You were saying that this new translations of the Bible is important for the Chinese speaking world, but it is particularly relevant for the Mainland Catholics. Some of the books that the Claretian Publications produce here in Macau are distributed in China, thanks to an agreement with the Patriotic Church…
J.K: We don’t have, actually, any agreement with the Patriotic Association. We have an agreement with a licensed publisher in China, with whom we work together. We do all the translations and choice of the books and give them the rights to publish those. This totally motivated by our will to evangelize. Of course, in those days when we began, if you had to do a mammoth task like this, to get a permission to get a certain book published in China, of course we had to do some lobbying. We have gone to different people who could help us to obtain a permission to get the book published, but there was no agreement with the patriotic association whatsoever.
Do you think that, through that publisher in China, it is possible that this news translation of the Bible could reach the Chinese parishes?
J.K: Definitely. We have done a second edition of the New Testament already. But we also reach the Bible to people through the Daily Gospel. The “Daily Gospel,” a small book for a daily liturgical reading of the Bible. We print about 100 thousand copies annually to be distributed in China. Probably, the text is downloaded three times that number through the Internet and mobile applications.
This is one of the latest books the Claretian Publications have published. What is the “Daily Gospel 2020” all about?
J.K: The “Daily Gospel” is a project started 33 years ago in the Philippines by father Alberto Rossa. In this book we give the Gospel of the daily mass and a reflection, which helps people to meditate. You can carry this book on your handbag. People can read it through their journey, in their office free time. This is a way of sanctifying the hours, the life of the people, by promoting a constant presence of the Word of God. Now this is published in 19 languages by the Claretians, over a million copies every year. Probably, an equal number of copies is published by publishers of other Congregations. This has been a daily spiritual fodder for many Catholics, imagine, over a million Catholics in all over the world every year! I think this has been a wonderful achievement.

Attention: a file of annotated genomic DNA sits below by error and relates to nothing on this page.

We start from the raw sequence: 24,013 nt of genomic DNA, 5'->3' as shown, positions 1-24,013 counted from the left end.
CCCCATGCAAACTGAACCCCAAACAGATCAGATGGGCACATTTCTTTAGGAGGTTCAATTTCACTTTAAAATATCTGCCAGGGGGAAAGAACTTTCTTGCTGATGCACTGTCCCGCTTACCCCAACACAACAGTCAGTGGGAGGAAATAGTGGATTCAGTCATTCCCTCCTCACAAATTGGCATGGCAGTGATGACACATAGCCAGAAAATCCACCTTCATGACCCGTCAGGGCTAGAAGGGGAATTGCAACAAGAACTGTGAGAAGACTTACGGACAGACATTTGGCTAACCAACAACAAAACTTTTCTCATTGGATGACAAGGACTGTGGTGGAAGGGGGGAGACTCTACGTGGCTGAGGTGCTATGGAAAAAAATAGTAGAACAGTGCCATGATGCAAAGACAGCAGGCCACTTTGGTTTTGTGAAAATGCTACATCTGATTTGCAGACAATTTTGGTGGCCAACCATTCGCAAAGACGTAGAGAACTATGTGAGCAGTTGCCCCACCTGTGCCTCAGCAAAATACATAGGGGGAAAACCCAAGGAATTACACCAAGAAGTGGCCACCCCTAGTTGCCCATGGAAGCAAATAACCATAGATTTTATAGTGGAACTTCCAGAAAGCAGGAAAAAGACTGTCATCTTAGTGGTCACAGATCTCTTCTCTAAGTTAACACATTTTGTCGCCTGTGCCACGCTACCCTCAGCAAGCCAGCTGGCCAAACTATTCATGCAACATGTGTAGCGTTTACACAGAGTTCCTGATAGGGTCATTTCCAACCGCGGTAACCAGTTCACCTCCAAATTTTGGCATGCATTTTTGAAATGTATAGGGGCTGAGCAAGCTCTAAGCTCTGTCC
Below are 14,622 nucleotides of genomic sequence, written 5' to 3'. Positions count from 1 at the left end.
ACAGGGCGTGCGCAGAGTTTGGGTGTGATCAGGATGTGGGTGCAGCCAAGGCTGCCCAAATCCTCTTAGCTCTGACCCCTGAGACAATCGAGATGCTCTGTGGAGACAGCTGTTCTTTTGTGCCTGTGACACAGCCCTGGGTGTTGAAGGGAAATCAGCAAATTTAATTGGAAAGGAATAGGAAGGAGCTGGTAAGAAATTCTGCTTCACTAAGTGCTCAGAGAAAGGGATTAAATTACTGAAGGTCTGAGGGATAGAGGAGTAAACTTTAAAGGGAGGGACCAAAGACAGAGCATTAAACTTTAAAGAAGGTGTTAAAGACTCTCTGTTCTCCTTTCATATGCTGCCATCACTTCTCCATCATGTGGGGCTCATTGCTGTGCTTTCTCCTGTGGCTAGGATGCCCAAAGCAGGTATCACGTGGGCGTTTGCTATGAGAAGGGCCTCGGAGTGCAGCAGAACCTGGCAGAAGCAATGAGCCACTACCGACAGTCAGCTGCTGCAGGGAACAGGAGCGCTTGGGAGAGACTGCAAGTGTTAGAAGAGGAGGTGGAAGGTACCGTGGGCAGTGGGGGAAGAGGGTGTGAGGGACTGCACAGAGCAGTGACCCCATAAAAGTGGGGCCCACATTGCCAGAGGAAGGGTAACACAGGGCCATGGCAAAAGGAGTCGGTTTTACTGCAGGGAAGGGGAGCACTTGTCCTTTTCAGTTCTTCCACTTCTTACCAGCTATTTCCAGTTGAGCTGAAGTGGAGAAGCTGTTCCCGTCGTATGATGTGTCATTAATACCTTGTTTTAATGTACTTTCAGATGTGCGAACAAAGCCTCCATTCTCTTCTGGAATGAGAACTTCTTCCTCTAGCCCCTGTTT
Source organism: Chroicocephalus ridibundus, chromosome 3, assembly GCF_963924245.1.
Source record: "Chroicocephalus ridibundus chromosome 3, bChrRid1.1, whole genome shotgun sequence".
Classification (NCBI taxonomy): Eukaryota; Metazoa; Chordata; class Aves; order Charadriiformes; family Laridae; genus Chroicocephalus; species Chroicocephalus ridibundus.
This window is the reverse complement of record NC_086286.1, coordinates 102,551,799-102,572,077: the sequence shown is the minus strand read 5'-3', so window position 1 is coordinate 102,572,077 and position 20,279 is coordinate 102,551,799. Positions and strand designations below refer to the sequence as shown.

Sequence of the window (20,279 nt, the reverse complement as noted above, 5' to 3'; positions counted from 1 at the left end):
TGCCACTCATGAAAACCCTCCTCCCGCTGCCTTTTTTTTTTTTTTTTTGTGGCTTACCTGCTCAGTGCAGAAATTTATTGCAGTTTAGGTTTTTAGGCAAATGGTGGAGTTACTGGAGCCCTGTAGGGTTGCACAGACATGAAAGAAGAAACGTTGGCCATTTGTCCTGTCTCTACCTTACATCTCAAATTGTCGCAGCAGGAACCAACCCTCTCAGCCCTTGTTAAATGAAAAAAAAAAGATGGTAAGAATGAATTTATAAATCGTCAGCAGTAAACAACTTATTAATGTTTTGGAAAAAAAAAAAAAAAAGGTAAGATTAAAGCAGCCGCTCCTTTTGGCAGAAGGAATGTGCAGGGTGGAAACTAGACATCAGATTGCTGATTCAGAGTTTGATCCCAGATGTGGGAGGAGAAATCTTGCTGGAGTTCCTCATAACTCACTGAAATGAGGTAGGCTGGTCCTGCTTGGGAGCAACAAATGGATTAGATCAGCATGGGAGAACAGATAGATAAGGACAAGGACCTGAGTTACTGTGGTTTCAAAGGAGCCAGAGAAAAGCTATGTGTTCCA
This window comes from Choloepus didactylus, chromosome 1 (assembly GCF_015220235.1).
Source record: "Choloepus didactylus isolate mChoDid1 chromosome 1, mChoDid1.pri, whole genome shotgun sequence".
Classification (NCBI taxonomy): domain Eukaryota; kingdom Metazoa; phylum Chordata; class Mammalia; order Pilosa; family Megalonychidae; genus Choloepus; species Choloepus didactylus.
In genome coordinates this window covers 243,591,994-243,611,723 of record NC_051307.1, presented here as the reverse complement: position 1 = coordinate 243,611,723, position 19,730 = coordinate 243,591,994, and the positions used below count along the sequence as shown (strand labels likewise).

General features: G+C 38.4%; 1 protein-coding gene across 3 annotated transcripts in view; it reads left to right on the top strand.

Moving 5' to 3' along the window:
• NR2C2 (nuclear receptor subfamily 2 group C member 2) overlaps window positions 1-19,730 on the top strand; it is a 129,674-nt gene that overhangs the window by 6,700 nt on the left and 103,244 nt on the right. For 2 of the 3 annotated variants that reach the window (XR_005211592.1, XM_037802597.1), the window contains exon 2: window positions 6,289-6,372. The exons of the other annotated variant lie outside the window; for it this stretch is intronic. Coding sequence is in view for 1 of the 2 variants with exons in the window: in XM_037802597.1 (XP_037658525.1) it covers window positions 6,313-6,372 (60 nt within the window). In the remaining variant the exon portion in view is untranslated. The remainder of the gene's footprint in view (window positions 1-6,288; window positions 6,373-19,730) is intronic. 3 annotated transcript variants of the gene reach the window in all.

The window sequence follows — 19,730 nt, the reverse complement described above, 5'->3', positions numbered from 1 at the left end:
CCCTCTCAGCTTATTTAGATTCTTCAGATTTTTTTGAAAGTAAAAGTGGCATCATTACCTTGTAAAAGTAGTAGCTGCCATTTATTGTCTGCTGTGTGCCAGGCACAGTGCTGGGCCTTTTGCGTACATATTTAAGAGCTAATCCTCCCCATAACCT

What other projects, apart from the translation of the Bible and the “Daily Gospel” do you have in your hands here in Macau?
J.K: We have been largely focusing on projects that are close to the Word of God, but also documents and books that we see as pioneering, like the documents written by Pope Francis because he brought a new lease of life into the Church, a new breath into the Church. We went on to publish his ideas and his spirituality. We have been continuously publishing the books of Pope Francis. We published the latest one last month. It’s a book on consecrated life.
There’s another one coming up next month. It’s the “Four Gospels.” It has only, the four gospels with commentaries. Our aim is to reach Christians and non-Christians alike. The book will be published in traditional Chinese. The idea is that, in the year of the Word of God, we can reach out to the people, including non-Christian or non-Catholic populations. This volume is made with a fresh presentation, with attractive modern art covers.
China and the Vatican have signed an agreement barely one year ago. What kind of perspectives does this agreement bring for the Claretians. Do you think that it might be possible for the Claretian Missionaries to return to China in a near future?
J.K: After the agreement, some of the clandestine work done by different agencies in China has been reduced. Before, some people used to go to China to have some meetings and other initiatives without informing properly the Chinese authorities. Now we have begun to do it with official information. We have not had any problem so far. That has been one significant change. This has been a change. We are also able to reach to dioceses which we were reluctant to go formerly. This is what’s happening to those who are helping Chinese Church from outside. But in China, the new policies coming after the agreement, have not made anything easier, but I think, ultimately, history will appreciate this agreement. The Claretian charism will not be lost from China, this is for sure!